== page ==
Culture and Motivation

Culture and Motivation

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Culture and Motivation
According to Robbins, DeCenzo, and Coulter (2011) “motivation is the process by which a person’s efforts are energized, directed, and sustained toward attaining a goal” (p. 267). Organizations are always looking for new ways to motivate employees. In a global economy it is important to understand that cultural differences can impact how an organization can motivate its employees. Geert Hofstede (as cited in Sledge, Miles, & Coppage, 2008) believed there are five dimensions of culture. These five dimensions are power distance, individualism versus collectivism, uncertainty avoidance, masculinity versus femininity, and Confucian dynamism (p. 1670). This paper will discuss each dimension of culture and how they could effect employee motivation.
Power Distance
According to Sledge, Miles, and Coppage (2008) power distance is “the degree to which control and influence are distributed unequally in society” (p. 1670). In a country with a high power distance employees would not feel comfortable voicing their opinions or disagreeing with their managers. Empowering employees would not work well because employees would be scared to take actions on their own. Employees would feel more comfortable with structure and strict procedures. In countries with low power distance managers could benefit from empowering employees. Employees are free to voice their opinions and develop and express new ideas or plans. Empowerment would motivate employees more in a country with low power distance.
Individualism versus Collectivism
According to Sledge, Miles, and Coppage (2008) individualism versus collectivism is “the concepts of ‘I and Me’ versus ‘We and Us’” (p. 1670). Some cultures rely heavily on groups and teams. Collective societies look at group accomplishments rather than individual accomplishments. Some countries such as China and Japan rely heavily on groups. Countries like the United States and Canada are more of an individualism society. People focus more on individual accomplishments. Teams have started to become popular in the United States, but are not as effective as in a collective society. In a country where individualism is strong individual recognition and rewards would be effective motivators.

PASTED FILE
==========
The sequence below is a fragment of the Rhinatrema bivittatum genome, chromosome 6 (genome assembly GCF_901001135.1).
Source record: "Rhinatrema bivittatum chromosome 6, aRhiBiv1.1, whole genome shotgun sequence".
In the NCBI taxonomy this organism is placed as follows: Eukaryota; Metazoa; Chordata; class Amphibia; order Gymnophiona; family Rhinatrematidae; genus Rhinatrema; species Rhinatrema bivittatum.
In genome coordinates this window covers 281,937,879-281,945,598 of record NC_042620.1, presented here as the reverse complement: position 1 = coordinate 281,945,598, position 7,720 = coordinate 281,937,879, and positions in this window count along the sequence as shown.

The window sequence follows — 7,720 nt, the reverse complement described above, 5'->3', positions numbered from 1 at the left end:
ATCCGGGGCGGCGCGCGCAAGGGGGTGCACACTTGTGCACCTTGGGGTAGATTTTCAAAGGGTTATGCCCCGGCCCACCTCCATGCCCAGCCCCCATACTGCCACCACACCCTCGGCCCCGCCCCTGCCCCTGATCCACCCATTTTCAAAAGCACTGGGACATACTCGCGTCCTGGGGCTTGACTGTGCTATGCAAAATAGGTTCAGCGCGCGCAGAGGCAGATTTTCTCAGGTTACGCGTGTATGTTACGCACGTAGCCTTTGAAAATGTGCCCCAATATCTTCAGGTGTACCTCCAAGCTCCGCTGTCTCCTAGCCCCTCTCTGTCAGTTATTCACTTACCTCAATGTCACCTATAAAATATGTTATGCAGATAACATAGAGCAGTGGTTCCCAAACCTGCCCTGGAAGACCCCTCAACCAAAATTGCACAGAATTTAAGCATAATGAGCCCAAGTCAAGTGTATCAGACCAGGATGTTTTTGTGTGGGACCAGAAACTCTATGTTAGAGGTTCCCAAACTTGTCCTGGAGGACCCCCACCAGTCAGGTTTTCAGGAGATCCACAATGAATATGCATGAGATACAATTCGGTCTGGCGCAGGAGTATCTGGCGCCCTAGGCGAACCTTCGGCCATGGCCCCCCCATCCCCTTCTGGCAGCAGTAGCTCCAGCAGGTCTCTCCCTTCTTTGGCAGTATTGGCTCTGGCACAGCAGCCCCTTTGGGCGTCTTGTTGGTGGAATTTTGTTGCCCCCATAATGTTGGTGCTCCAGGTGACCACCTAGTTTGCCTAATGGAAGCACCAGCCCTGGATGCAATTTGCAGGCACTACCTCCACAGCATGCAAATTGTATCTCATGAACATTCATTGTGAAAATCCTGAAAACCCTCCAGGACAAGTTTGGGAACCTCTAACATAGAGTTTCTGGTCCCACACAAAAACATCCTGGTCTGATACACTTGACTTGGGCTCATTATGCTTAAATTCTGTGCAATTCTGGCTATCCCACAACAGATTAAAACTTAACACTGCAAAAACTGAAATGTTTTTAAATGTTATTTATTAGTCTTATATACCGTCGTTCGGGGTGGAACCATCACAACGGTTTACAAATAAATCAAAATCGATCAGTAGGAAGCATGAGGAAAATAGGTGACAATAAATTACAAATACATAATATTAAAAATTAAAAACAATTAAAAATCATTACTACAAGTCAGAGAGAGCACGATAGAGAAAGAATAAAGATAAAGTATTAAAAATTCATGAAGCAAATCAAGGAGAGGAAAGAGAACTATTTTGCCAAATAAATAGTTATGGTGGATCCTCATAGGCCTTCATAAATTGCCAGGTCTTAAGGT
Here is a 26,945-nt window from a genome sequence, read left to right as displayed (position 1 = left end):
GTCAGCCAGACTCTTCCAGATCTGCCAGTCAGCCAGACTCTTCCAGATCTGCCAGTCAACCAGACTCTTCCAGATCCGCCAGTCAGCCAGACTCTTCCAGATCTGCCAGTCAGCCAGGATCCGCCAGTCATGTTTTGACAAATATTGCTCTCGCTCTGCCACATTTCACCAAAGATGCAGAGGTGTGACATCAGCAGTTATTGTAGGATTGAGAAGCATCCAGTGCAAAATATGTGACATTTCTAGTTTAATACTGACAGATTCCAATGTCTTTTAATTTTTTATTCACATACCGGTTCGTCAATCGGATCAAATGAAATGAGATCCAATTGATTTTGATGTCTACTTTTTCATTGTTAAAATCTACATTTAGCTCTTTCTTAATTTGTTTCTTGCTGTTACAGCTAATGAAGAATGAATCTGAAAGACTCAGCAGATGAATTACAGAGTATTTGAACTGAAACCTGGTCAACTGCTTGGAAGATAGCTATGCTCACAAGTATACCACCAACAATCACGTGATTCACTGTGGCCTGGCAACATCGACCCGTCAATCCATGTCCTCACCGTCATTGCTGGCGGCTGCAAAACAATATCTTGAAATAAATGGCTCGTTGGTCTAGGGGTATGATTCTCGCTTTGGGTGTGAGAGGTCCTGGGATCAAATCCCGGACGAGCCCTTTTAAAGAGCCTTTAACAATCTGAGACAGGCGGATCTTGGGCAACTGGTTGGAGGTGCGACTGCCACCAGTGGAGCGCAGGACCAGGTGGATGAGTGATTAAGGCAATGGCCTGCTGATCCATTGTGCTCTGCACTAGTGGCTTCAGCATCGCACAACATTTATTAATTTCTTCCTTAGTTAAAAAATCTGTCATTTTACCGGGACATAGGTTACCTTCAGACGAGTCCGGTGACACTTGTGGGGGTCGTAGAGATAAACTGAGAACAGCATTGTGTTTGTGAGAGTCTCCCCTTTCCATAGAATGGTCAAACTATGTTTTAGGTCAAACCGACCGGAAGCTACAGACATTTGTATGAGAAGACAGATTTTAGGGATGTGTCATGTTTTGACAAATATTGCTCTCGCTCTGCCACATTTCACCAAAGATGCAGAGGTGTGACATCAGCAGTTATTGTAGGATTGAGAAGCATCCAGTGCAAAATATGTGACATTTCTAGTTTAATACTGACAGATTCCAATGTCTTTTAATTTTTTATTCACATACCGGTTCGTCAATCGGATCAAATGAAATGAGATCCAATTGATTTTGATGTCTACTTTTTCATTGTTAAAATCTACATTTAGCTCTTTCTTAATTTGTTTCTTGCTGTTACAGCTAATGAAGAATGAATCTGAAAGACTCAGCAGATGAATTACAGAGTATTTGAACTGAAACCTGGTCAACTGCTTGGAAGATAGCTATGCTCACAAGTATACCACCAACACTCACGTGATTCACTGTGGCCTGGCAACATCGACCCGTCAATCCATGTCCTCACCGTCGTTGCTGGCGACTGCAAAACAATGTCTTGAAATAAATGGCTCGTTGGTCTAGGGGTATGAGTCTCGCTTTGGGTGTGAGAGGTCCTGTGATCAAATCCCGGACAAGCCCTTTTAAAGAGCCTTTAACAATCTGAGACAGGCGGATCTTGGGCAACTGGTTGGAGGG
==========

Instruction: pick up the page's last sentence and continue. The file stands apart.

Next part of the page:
Uncertainty Avoidance
Sledge, Miles, and Coppage (2008) explain uncertainty avoidance as “the degree of risk aversion” (1670). In a country with high uncertainty avoidance there may be more policies and procedures in place. In a culture with low uncertainty avoidance companies could empower employees to develop new ideas.

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In cultures where uncertainty avoidance is low employees want to be a part of the decision making and plan making. Empowerment would work well in companies when uncertainty avoidance is low. Empowerment would not be as effective in a high uncertainty avoidance culture.
Masculinity versus Femininity
According to Sledge, Miles, and Coppage (2008) masculinity versus femininity is “the desire for material possessions and recognition versus the desire for relationships and family” (p. 1670). Monetary rewards would make good motivators in a masculine society. Flex time or time away from work may motivate a feminine culture more. A feminine culture is more concerned with family and personal relationships. Monetary incentives would not be as effective in a more feminine society.

Confucian Dynamism
Confucian dynamism, according to Sledge, Miles, and Coppage (2008) is “long-term versus short-term orientation” (p. 1670). Confucianism is a set of beliefs shared in many cultures. Confucianism focuses more on the long-term rather than the short-term. Societies that focus more on the long-term would handle long-term goals better. Employees in a Confucianism society would not handle several short-term goals. A fast paced environment would not work well in this environment. Employees in a culture that focuses on the short-term would need to keep employees engaged in new activities. Companies would need to keep employees interested and motivated by giving employees opportunities for advancement and giving employees more challenging short-term projects.
There are several ways that companies can motivate employees. It is important when doing business globally a company understands what the cultural differences are and what is important to those cultures. By having an understanding of the differences managers will be better equipped to motivate their employees. Although there may be many differences there may also be some similarities. The important thing to remember is that it is important to have an understanding of the cultures and base the motivational techniques around each culture.

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